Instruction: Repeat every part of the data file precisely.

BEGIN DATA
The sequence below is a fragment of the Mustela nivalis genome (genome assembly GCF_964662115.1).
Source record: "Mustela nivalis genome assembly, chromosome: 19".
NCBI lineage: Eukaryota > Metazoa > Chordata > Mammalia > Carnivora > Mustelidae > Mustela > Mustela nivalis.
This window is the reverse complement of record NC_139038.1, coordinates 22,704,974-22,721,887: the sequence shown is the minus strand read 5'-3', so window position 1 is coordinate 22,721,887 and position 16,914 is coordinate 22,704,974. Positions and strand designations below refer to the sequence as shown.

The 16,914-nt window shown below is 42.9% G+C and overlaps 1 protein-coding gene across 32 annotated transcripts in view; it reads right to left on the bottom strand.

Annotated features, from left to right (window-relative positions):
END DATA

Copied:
The sequence below is a fragment of the Mustela nivalis genome (genome assembly GCF_964662115.1).
Source record: "Mustela nivalis genome assembly, chromosome: 19".
NCBI lineage: Eukaryota > Metazoa > Chordata > Mammalia > Carnivora > Mustelidae > Mustela > Mustela nivalis.
This window is the reverse complement of record NC_139038.1, coordinates 22,704,974-22,721,887: the sequence shown is the minus strand read 5'-3', so window position 1 is coordinate 22,721,887 and position 16,914 is coordinate 22,704,974. Positions and strand designations below refer to the sequence as shown.

The 16,914-nt window shown below is 42.9% G+C and overlaps 1 protein-coding gene across 32 annotated transcripts in view; it reads right to left on the bottom strand.

Annotated features, from left to right (window-relative positions):